JERUSALEM (Reuters) - Former Israeli prime minister Ehud Olmert, already on trial over corruption accusations, was indicted on Thursday on new bribery charges over the construction of a hulking luxury apartment complex that dominates a Jerusalem hilltop.
Prosecutors said millions of dollars in bribes were paid to Olmert, Jerusalem’s mayor from 1993 to 2003, and other civil servants to ensure the approval of plans for the Holyland towers. Olmert has denied any wrongdoing.
He has also pleaded not guilty in separate proceedings that began in 2009 over allegations he took cash for favours and double-billed charities for airfare to attend overseas fund-raisers while serving as a cabinet minister and mayor, before becoming prime minister in 2006.
Olmert, who headed the centrist Kadima party, resigned as Israel’s leader in September 2008, saying he wanted to clear his name. He stayed on as caretaker prime minister until March 2009 when Benjamin Netanyahu’s right-leaning government was sworn in.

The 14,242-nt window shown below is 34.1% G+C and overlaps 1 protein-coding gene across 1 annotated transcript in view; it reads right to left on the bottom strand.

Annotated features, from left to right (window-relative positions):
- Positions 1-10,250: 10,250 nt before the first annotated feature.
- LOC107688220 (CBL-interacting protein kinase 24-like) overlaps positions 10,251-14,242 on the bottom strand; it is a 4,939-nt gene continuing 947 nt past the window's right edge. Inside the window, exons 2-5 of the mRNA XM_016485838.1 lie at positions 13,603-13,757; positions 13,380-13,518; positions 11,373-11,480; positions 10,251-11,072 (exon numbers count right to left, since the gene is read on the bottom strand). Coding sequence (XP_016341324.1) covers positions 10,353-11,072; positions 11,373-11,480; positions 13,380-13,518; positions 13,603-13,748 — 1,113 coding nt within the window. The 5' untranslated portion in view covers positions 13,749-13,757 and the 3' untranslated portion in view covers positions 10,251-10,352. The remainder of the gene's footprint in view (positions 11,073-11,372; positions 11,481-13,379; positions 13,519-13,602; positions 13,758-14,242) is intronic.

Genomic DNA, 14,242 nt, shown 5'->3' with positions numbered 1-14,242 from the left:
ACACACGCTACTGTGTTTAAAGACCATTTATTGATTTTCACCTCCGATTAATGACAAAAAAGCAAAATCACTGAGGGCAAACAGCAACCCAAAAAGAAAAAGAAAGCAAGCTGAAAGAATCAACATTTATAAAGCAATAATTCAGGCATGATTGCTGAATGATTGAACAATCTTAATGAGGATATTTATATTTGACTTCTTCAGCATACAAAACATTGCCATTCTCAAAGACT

The architecture of the massive Holyland development has attracted unrelenting criticism. An article in Haaretz newspaper referred to the project as an “atrocity,” a “catastrophe” and a “very ugly project, an eyesore.”
The 83-page indictment said the project’s developers, who also have been charged in the case, received zoning and tax breaks in return for bribes.
Writing by Jeffrey Heller; Editing by Peter Graff